U.S. Senator Mark Pryor today said the Senate passed a bipartisan bill to help put the U.S. Postal Service back on the road to financial stability. Pryor strengthened the 21st Century Postal Service Act through amendments to protect Arkansas's rural post offices and cap the salaries of the USPS's top executives.
"The Postal Service can't overcome their financial problems overnight, but this bill sets a responsible path forward," Pryor said. "This legislation breathes new life into the Postal Service. I'm hopeful the House of Representatives will consider and pass this bill so we can keep post offices and mail operations in our communities operating."
Pryor, concerned about the 186 post offices in Arkansas slated for closure, believes the USPS has failed to consider a number of important factors, including community input, about each facility. His amendment, passed by voice vote, expresses the Senate's support for the Postal Service to extend its current moratorium on postal closures until after the legislation is enacted into law. This extension is expected to prevent the USPS from immediately closing post offices before fully considering the new criteria set out in the bill. This criterion requires that the USPS take into account factors such as the age and disability status of individuals in the area, transportation challenges in the areas served and access to the Internet. The current moratorium ends May 15, 2012.
"Post offices are a vital lifeline for many of Arkansas's rural communities, connecting them to commerce, news, and necessary goods," Pryor said. "Extending the deadline for post office closures will give the Postal Service time to re-examine their criteria and ensure every facility gets a fair shake."
Pryor also teamed up with Senator Jon Tester (D-MT) on an amendment to cap the salaries of top Postal Service executives and eliminate bonuses. The Postmaster General makes nearly $400,000 per year in salary and benefits. The Tester-Pryor amendment, passed by voice vote, cuts the Postmaster General's base salary by at least one-third, as well as the pay and bonuses of other Postal Service executives.
"Postal Service executives are raking in huge salaries even as the Postal Service is struggling to stay afloat," Pryor said. "By capping their pay, my amendment will ensure the USPS puts the interests of rural communities over their top executives."
Pryor said the USPS has lost $25 billion over the past 5 years as more consumers turn to the Internet. He joined with other members of the Homeland Security and Government Reform Committee to craft legislation that keeps the USPS viable while also ensuring the agency makes transparent financial decisions. He believes this approach will help rural communities maintain better service than they would otherwise receive. Highlights of the 21st Century Postal Service Act include:
Accountability: A provision in the underlying bill, authored by Pryor, allows communities with post office stations and branches to appeal a determination for closure. Currently, they are unable to file an appeal.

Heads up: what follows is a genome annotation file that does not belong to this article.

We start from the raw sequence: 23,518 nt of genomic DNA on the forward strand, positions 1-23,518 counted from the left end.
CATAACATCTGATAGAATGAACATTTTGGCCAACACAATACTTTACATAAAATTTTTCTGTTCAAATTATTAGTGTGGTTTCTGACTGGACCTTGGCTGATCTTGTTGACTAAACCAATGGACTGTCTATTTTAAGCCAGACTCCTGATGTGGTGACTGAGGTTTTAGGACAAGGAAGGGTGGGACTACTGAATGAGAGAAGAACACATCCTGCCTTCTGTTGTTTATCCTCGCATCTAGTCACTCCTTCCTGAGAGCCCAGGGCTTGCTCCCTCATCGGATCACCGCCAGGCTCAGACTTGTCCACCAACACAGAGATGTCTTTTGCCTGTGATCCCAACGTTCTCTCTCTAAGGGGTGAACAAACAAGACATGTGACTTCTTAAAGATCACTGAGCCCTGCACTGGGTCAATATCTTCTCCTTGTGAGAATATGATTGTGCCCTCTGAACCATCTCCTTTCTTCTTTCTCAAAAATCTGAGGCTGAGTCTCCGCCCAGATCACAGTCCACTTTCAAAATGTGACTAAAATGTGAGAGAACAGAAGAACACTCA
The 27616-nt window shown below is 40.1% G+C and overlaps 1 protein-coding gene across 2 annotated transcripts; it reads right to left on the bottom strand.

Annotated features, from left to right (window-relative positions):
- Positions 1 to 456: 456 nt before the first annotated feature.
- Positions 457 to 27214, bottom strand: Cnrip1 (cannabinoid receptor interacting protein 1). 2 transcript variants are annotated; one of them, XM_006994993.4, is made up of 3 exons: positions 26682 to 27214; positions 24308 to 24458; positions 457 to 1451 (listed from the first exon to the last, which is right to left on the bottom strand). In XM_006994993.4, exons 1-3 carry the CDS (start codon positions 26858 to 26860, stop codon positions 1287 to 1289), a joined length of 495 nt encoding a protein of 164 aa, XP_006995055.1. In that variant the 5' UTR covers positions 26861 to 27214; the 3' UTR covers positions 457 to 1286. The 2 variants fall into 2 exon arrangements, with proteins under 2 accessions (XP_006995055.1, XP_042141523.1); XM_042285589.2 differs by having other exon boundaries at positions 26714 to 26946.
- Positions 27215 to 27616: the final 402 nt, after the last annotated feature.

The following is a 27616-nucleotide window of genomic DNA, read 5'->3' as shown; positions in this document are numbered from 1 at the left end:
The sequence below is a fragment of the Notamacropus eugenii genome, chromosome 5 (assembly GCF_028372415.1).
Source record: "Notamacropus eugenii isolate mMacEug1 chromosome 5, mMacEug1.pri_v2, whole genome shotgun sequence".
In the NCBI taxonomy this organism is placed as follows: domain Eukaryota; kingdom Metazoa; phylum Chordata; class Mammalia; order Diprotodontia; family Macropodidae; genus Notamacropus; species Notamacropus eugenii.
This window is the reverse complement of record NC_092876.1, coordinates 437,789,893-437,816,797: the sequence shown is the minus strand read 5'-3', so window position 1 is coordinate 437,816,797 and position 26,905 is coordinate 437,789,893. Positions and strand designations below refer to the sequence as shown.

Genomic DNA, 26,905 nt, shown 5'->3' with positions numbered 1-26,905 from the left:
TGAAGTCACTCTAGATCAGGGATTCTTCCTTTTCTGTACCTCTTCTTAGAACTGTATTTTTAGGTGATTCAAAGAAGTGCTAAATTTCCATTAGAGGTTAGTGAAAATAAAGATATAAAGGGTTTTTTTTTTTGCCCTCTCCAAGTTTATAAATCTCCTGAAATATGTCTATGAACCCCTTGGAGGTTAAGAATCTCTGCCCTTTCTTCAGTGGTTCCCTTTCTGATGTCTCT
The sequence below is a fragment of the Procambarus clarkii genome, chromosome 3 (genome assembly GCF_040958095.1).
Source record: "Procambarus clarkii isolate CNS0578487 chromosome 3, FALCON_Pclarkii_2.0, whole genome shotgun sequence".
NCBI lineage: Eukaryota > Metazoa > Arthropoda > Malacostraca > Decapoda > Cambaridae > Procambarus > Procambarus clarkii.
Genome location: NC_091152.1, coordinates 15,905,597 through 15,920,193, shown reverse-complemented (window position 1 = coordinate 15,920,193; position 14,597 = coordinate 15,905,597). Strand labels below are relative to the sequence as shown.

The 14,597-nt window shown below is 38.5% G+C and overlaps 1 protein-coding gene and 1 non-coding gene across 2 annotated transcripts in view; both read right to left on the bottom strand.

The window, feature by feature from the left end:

Transparency: A provision in the underlying bill, championed by Pryor, requires the Postal Service to respond in writing to recommendations or advisory opinions made by its oversight agency, the Postal Regulatory Commission. Examples of past recommendations that went unanswered primarily involved more community input regarding the closure process.
Financial Relief: Provides immediate financial relief to the Postal Service by refunding certain overpayments into the federal treasury and rescheduling its payments for retiree health benefits.
Limitations on Closing Post Offices. Prior to closing a post office, the Postal Service must consider several options, such as reducing operating hours rather than closing a particular post office, and permitting a contractor or rural carrier to provide retail services in the community served by the post office.
Preservation of Overnight Delivery Standards. The bill requires that the Postal Service retain a modified overnight delivery standard for three years, ensuring that most communities across the country continue to receive overnight delivery of first class mail. A maximum delivery standard of three days would be maintained for first class mail sent anywhere in the continental United States.
Safeguards before Closing Mail Processing Facilities. Maintenance of a modified overnight delivery standard means that fewer processing facilities will need to be closed. Where closures or consolidations may be needed, the Postal Service should consider downsizing rather than closing the facility.
Limitations on Five-Day Delivery. The bill would prohibit the Postal Service from implementing any plan to eliminate Saturday delivery for at least two years. After two years, implementation could only move forward if the Postal Service has first attempted to increase revenue and cut costs through other means, and GAO and the Postal Regulatory Commission conclude that five-day service is necessary for the long-term solvency of the Postal Service. In addition, prior to eliminating Saturday delivery, the Postal Service must also identify communities who may be disproportionately affected by five-day delivery -- such as customers in rural areas or those reliant on mail order prescriptions -- and develop steps to address any negative impact.